Review of Maggie’s Kitchen by Caroline Beecham

Reviewed by:  Mojomums reviewer Karen

What they say:  When the British Ministry of Food urgently calls for the opening of restaurants to feed tired and hungry Londoners during WWII, aspiring cook Maggie Johnson seems close to realising a long-held dream. After overcoming a tangle of red tape, Maggie’s Kitchen finally opens its doors to the public and Maggie finds that she has an unexpected problem – her restaurant is too popular, and there’s not enough food to go round.

Then Maggie takes twelve-year-old street urchin Robbie under her wing and, through him, is introduced to a dashing Polish refugee, digging for victory on London’s allotments. Between them they will have to break the rules in order to put food on the table, and, perhaps, find love into the bargain…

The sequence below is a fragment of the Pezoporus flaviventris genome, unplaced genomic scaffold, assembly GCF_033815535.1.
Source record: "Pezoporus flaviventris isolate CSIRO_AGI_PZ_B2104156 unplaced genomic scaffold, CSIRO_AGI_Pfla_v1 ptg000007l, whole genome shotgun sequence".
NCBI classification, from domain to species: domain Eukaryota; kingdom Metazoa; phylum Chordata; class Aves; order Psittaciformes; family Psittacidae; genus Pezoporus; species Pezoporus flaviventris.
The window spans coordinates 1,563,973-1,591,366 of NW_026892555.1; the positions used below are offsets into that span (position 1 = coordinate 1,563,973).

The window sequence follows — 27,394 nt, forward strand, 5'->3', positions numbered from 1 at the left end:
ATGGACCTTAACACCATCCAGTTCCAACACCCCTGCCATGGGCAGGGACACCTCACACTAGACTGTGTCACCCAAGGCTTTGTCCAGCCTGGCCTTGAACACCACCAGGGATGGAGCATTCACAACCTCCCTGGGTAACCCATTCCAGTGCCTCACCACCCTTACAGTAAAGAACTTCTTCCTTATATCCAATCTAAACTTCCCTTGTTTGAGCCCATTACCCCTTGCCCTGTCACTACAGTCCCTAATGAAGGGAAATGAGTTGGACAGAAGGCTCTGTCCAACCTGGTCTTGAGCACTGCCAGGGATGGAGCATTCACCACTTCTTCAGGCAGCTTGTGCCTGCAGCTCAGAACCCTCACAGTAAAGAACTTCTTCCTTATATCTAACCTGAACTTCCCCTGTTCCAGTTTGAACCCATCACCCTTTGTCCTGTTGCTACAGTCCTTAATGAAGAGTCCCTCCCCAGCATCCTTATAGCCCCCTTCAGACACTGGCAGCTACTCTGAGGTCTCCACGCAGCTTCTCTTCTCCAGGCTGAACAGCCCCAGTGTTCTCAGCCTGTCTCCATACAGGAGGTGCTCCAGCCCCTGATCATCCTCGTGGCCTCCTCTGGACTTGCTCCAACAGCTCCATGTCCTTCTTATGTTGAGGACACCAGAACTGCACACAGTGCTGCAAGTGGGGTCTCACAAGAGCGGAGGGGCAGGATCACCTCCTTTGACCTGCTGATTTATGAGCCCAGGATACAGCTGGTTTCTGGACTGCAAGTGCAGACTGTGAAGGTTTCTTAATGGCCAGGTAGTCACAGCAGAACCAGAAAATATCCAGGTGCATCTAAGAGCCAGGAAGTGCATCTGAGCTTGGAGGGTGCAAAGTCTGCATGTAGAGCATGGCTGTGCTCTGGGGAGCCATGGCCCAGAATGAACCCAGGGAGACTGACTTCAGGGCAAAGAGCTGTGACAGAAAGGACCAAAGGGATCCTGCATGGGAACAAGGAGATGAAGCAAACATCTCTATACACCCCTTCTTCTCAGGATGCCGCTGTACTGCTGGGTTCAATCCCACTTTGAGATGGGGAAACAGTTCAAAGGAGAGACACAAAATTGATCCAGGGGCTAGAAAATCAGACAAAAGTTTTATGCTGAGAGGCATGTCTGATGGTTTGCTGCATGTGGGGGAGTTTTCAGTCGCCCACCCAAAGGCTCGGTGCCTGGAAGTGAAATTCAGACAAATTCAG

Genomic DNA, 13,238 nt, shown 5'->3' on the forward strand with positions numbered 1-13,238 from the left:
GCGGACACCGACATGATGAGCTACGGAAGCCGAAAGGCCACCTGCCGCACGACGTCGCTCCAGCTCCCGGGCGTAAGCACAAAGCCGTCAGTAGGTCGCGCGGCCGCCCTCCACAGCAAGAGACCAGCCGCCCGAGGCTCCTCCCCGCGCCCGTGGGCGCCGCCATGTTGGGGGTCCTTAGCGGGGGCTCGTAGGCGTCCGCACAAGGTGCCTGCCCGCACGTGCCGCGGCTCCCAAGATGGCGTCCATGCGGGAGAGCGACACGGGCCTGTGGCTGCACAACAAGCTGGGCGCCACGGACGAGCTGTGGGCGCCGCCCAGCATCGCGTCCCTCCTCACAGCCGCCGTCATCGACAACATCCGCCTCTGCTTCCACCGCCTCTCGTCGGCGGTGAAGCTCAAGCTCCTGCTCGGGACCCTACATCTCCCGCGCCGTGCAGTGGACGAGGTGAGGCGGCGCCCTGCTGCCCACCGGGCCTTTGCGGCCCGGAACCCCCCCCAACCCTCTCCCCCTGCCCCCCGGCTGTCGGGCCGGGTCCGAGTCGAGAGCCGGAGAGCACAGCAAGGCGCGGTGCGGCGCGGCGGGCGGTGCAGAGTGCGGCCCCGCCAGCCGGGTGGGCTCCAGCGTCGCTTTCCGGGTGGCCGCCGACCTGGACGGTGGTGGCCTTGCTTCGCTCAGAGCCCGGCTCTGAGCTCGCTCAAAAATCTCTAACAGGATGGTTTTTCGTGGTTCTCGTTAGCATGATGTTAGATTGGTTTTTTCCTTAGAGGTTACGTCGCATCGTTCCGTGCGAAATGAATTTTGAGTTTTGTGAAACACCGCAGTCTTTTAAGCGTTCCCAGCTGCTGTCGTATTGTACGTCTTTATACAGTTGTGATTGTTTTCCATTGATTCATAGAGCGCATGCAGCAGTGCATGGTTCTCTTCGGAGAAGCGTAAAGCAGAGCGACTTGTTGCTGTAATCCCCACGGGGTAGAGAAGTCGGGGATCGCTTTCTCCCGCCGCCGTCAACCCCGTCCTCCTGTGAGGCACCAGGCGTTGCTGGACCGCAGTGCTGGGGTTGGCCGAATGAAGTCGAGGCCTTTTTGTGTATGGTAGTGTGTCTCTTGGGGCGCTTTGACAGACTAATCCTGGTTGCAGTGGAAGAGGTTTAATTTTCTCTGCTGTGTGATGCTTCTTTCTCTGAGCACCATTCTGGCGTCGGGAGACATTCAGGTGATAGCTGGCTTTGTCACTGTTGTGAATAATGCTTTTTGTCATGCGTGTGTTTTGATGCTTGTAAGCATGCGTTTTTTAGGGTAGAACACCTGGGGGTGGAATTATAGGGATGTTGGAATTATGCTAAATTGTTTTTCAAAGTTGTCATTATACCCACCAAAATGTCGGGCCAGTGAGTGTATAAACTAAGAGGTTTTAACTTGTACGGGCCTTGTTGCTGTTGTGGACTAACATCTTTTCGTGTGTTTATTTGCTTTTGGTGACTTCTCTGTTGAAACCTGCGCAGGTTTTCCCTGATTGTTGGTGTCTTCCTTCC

What we say: “Maggie’s Kitchen is a great read that transports you to a time where community spirit was a wonderful thing.

Set during the war you get a real insight into what life was like during that time, from how people survived on rations to how everyone chipped in and helped each other. There are also plenty of great recipes throughout the book that I know I’m eager to try.

Without giving too much away, Maggie’s Kitchen also has an incredibly sad side to it that will have you reaching for the tissues at some points.

Maggie’s Kitchen is great book and shows what it was like to be a woman with dreams and ambition during a time when it was mostly men that went out to work. It’s a must read for anyone that loves stories that will make you laugh and cry all in one chapter.”

 

Maggie’s Kitchen is available from many good book stores and online from Amazon.

 

 

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